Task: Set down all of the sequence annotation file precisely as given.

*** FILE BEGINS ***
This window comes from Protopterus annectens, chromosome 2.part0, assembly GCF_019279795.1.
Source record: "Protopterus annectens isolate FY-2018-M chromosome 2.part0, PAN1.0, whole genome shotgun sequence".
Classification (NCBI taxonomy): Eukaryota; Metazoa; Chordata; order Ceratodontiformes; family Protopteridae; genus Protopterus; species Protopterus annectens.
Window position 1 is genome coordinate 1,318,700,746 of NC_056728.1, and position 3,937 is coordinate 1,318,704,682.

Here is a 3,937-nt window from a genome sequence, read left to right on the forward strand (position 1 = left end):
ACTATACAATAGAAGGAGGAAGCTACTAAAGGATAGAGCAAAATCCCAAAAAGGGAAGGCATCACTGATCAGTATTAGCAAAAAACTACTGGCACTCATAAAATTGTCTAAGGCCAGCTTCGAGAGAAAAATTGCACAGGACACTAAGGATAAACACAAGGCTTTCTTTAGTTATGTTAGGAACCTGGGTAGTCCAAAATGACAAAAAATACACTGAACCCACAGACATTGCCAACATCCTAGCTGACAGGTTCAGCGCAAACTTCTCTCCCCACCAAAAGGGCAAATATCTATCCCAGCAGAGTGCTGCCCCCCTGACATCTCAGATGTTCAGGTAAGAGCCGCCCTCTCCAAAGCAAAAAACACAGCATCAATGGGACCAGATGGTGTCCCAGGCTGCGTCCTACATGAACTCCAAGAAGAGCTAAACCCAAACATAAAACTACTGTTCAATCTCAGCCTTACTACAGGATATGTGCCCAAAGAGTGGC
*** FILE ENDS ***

This window comes from Protopterus annectens, chromosome 2.part0, assembly GCF_019279795.1.
Source record: "Protopterus annectens isolate FY-2018-M chromosome 2.part0, PAN1.0, whole genome shotgun sequence".
Classification (NCBI taxonomy): Eukaryota; Metazoa; Chordata; order Ceratodontiformes; family Protopteridae; genus Protopterus; species Protopterus annectens.
Window position 1 is genome coordinate 1,318,700,746 of NC_056728.1, and position 3,937 is coordinate 1,318,704,682.

Here is a 3,937-nt window from a genome sequence, read left to right on the forward strand (position 1 = left end):
ACTATACAATAGAAGGAGGAAGCTACTAAAGGATAGAGCAAAATCCCAAAAAGGGAAGGCATCACTGATCAGTATTAGCAAAAAACTACTGGCACTCATAAAATTGTCTAAGGCCAGCTTCGAGAGAAAAATTGCACAGGACACTAAGGATAAACACAAGGCTTTCTTTAGTTATGTTAGGAACCTGGGTAGTCCAAAATGACAAAAAATACACTGAACCCACAGACATTGCCAACATCCTAGCTGACAGGTTCAGCGCAAACTTCTCTCCCCACCAAAAGGGCAAATATCTATCCCAGCAGAGTGCTGCCCCCCTGACATCTCAGATGTTCAGGTAAGAGCCGCCCTCTCCAAAGCAAAAAACACAGCATCAATGGGACCAGATGGTGTCCCAGGCTGCGTCCTACATGAACTCCAAGAAGAGCTAAACCCAAACATAAAACTACTGTTCAATCTCAGCCTTACTACAGGATATGTGCCCAAAGAGTGGC